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  1. This was a great article. I am now starving. Ruhlman's recipe puzzled me, as well. But I figured the essential first step he may not have mentioned was, "Buy a fantastic bird." Because I could gussy up a scrawny-yet-fat-filled chicken and no technique is going to redeem it. I'm a tad embarrassed to say that the best roast chicken I ever made was inspired by a Food Network program -- Tyler's Ultimate, I believe. So I started with a good-quality roaster, not Kosher, and no brining. I slathered herb butter under/over the skin and laid strips of bacon across that. Half an onion in the cavity, half cut-side down in the pan. 425 degrees until the bacon's crisp and removed, then reduce to 350 degrees until the juices run clear and the leg wiggles easily in the joint. Frankly, a roast chicken is simply a gravy-delivery-device in my world, so the gravy this one yields is what makes it a keeper for me. Serve with mashed potatoes and Lipitor.
  2. PDA and bawdy talk aside, may I say how envious I am that you have a serious fried chicken restaurant available to you. (If I'm correct about Strouds.) The only wine I want with my fried chicken is iced tea. Or cream gravy. Shamefully, I've been involved in some conversations myself that could be complained about here. I used to go out to lunch with the nurses I worked with. Gyn nurse practitioners in a free clinic. Oh boy. I hereby apologize because "bawdy" doesn't even begin to describe it.
  3. I just came back from lunch out and am ever-more committed to renaming this thread, "Loud/Obnoxious in Restaurants." It's gorgeous today, I'm off work, and my bud had a Hollandaise jones, so like the good friend I am, we hit a little place we love at 11:30. It's popular with the stroller set and there must have been three parked at tables when we got there. Also some toddlers. But none of the kiddos did a damn thing to bug us except -- oh horrors -- coo, chortle, chomp enthusiastically, and maybe wave their arms around. What did bug us was the all-grown-up event planner across the room who was on her cell phone for 20 minutes negotiating rates with a hotel. I know this because she was so friggin' loud. It's a casual place; I don't care when people chat on their phones. (Though I laugh when I see people in groups and phones are in use.) But don't put it on me, or the staff, to teach adults basic manners.
  4. "Designed by nature for baby calves, cow's milk is meant for heifers who double their weight in 45 days, grow 4 stomachs, and grow to over 300 lbs in 1 year. 4 times more protein than human milk and 50% more fat. Furthermore, any milk is only meant for INFANT consumption. And sure, soy has its problems as well, some irreputable producers use GMOs and other undesirables. But a good soy milk beats cow's milk all the time!" No arguments from me, menton1, about the power and the perils of PR. But all that aside, I've never understood the objection about "designed by nature." It's an argument against consumption for this one item but I seldom hear it made about others. Chicken eggs -- or any eggs -- for example. Or chicken feet -- weren't those made for walkin'? Other animals eat other animals; I think consuming one creature's milk and eggs is part of that. And humans are omnivores whereas calves/cows are not, and the structure of our digestive tracts is vastly different. Comparing them is apples/oranges. As a rule, humans don't make choices based on what the item is "meant" for. Meant by whom? Not to get quasi-philosophical but I don't see nature as Nature, and I don't see biology as destiny. We eat what we can get our hands on and what we want. I don't see that milk is only for infants. Creme brulee? Camembert? Pizza? All need milk (cream is part of milk, in my book), and they are most definitely for non-infants. Because that's another thing human eaters do: we cook. We manipulate and process the heck out of food, sometimes turning wheat kernels into bread and coffee beans into my drug of choice; other times taking I-don't-know-what and making Slim Jims. Cow's milk (raw and local, as I can get it) is pretty close to unprocessed and doesn't have anything added to it, whereas the soy milk I could get -- which I'm not saying is bad stuff -- is heavily processed (soy beans aren't all that drinkable!) and often has sugar added along with stuff to make it shelf stable. There are more unknowns, to me, in that glass of soy milk than in my glass of cow's milk. What I would prefer is to not exalt or vilify either of these.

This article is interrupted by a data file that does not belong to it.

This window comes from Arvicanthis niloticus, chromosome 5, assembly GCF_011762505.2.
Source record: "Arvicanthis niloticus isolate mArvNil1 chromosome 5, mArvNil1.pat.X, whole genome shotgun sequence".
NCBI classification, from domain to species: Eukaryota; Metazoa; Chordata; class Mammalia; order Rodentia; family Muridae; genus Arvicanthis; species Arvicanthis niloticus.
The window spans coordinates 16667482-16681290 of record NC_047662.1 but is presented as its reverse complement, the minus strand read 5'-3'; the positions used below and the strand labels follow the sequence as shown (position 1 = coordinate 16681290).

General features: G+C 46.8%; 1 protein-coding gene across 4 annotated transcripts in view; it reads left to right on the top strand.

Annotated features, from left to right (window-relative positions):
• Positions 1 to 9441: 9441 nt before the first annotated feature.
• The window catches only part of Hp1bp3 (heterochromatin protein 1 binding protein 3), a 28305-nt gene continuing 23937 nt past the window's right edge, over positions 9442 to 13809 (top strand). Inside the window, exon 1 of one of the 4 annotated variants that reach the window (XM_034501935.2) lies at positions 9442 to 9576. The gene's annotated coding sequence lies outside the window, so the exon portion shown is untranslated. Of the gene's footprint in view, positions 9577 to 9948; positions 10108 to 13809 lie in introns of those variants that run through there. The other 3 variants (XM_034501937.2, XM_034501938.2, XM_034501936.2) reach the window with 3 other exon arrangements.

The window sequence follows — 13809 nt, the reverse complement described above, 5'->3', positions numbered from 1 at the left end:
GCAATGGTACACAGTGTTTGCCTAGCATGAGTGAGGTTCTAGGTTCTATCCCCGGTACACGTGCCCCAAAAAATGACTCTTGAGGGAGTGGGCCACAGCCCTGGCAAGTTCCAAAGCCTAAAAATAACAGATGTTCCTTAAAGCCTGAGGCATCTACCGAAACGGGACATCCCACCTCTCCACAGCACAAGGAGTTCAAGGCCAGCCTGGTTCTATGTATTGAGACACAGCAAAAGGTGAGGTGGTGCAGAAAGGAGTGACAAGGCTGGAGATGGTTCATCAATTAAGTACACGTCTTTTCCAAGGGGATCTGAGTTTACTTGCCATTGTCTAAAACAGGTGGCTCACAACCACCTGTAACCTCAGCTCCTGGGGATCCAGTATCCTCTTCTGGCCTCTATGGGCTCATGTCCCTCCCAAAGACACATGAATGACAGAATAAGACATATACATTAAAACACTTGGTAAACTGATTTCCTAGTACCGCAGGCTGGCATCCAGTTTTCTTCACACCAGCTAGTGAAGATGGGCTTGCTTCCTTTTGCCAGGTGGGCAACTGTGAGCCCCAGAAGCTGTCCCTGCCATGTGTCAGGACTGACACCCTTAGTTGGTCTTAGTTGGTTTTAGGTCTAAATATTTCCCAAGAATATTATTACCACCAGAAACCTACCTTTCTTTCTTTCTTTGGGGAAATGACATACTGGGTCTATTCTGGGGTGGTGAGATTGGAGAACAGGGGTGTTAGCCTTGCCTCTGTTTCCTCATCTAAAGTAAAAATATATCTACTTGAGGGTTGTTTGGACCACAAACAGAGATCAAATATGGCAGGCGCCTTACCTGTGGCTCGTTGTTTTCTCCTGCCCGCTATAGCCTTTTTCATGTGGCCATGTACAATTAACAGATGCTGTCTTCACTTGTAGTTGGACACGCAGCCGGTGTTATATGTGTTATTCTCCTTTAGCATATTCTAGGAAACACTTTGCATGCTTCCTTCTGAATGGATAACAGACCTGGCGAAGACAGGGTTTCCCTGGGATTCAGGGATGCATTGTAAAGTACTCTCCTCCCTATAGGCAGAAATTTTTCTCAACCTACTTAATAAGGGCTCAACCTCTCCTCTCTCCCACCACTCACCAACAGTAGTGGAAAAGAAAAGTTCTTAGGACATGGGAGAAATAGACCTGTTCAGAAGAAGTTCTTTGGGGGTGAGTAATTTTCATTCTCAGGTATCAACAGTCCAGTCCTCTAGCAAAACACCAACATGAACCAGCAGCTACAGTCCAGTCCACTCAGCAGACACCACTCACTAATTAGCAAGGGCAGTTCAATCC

5. Au contraire. If you were lucky enough to be in Leoni's, where I went to when I grew up outside New Haven, CT, you'd be asking for a "grinder." Welcome to the Bay Area! If you're looking for a nice toasted sandwich in SF, try DeLessio's Cuban. I have no idea how it ranks in authenticity but it's damn tasty. Top it off with a piece of their chocolate sour cream Bundt cake, and you've basically justified your trip to SF. It's on Market (F streetcar line) at Gough, next to the McCroskey mattress factory (which goes well with any proper lunch, come to think of it).
  6. I used to work for a breast cancer advocacy org and, believe me, I've heard more (informed) debate about the dairy/soy issue than most people. Just in relation to breast cancer, the unsatisfying situation right now is that cow's milk and soy both have warnings associated with them. Soy's estrogen-rich properties have to be judged in a context that takes into account that we are now absorbing estrogen from our environment from plastics and many other sources. This influences how healthful a soy-rich product is. I would suggest a careful attention to the source of whatever product you ingest, as much if not more than what you consume. I buy raw milk from a small, local, and reputable supplier; I'm fairly confident I'm drinking unprocessed milk from clean, healthy cows who did not consume pesticides, heavy metals, antibiotics, or hormones. Silk soy milk, for example, is owned by Dean Foods which has lobbied for a weakening of US organic food standards. They also use GMOs and some non-domestic suppliers. So it's not so simple in my mind. My brother is lactose intolerant. Cow's milk is not for him. I have a congenital condition that involves muscle deterioration that makes breathing and eating more tiring than for most people. Cow's milk is an easy thing for me to get in my body to get my energy going; I've tried soy milk and it just doesn't have the same effect.